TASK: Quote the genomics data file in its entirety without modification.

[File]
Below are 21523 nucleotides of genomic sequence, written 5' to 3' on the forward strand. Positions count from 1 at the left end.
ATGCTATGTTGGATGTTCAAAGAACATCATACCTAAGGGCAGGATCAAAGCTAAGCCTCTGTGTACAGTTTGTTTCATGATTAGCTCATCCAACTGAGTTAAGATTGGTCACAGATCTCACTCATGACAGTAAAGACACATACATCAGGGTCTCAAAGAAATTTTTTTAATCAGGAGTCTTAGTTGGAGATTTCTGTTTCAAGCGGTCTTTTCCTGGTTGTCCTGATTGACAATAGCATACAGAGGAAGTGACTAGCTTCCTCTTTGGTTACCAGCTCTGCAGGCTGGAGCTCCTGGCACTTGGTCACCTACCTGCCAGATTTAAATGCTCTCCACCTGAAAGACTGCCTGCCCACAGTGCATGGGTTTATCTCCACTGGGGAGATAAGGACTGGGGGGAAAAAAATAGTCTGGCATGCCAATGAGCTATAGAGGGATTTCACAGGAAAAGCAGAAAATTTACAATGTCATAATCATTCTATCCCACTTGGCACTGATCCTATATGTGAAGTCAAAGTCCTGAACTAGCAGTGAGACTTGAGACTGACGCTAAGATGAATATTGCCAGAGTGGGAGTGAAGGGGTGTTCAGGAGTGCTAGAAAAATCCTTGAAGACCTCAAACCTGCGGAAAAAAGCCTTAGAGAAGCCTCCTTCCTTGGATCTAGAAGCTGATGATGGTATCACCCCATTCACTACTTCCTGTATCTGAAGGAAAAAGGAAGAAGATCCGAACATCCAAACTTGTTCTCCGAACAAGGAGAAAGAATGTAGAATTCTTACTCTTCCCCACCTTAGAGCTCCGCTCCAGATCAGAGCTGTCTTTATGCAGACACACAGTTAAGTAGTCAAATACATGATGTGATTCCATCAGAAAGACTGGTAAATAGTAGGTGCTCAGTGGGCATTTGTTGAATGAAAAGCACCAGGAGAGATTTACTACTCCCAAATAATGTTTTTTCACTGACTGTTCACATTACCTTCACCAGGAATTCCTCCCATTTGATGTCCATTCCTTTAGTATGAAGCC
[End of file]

Below are 21523 nucleotides of genomic sequence, written 5' to 3' on the forward strand. Positions count from 1 at the left end.
ATGCTATGTTGGATGTTCAAAGAACATCATACCTAAGGGCAGGATCAAAGCTAAGCCTCTGTGTACAGTTTGTTTCATGATTAGCTCATCCAACTGAGTTAAGATTGGTCACAGATCTCACTCATGACAGTAAAGACACATACATCAGGGTCTCAAAGAAATTTTTTTAATCAGGAGTCTTAGTTGGAGATTTCTGTTTCAAGCGGTCTTTTCCTGGTTGTCCTGATTGACAATAGCATACAGAGGAAGTGACTAGCTTCCTCTTTGGTTACCAGCTCTGCAGGCTGGAGCTCCTGGCACTTGGTCACCTACCTGCCAGATTTAAATGCTCTCCACCTGAAAGACTGCCTGCCCACAGTGCATGGGTTTATCTCCACTGGGGAGATAAGGACTGGGGGGAAAAAAATAGTCTGGCATGCCAATGAGCTATAGAGGGATTTCACAGGAAAAGCAGAAAATTTACAATGTCATAATCATTCTATCCCACTTGGCACTGATCCTATATGTGAAGTCAAAGTCCTGAACTAGCAGTGAGACTTGAGACTGACGCTAAGATGAATATTGCCAGAGTGGGAGTGAAGGGGTGTTCAGGAGTGCTAGAAAAATCCTTGAAGACCTCAAACCTGCGGAAAAAAGCCTTAGAGAAGCCTCCTTCCTTGGATCTAGAAGCTGATGATGGTATCACCCCATTCACTACTTCCTGTATCTGAAGGAAAAAGGAAGAAGATCCGAACATCCAAACTTGTTCTCCGAACAAGGAGAAAGAATGTAGAATTCTTACTCTTCCCCACCTTAGAGCTCCGCTCCAGATCAGAGCTGTCTTTATGCAGACACACAGTTAAGTAGTCAAATACATGATGTGATTCCATCAGAAAGACTGGTAAATAGTAGGTGCTCAGTGGGCATTTGTTGAATGAAAAGCACCAGGAGAGATTTACTACTCCCAAATAATGTTTTTTCACTGACTGTTCACATTACCTTCACCAGGAATTCCTCCCATTTGATGTCCATTCCTTTAGTATGAAGCC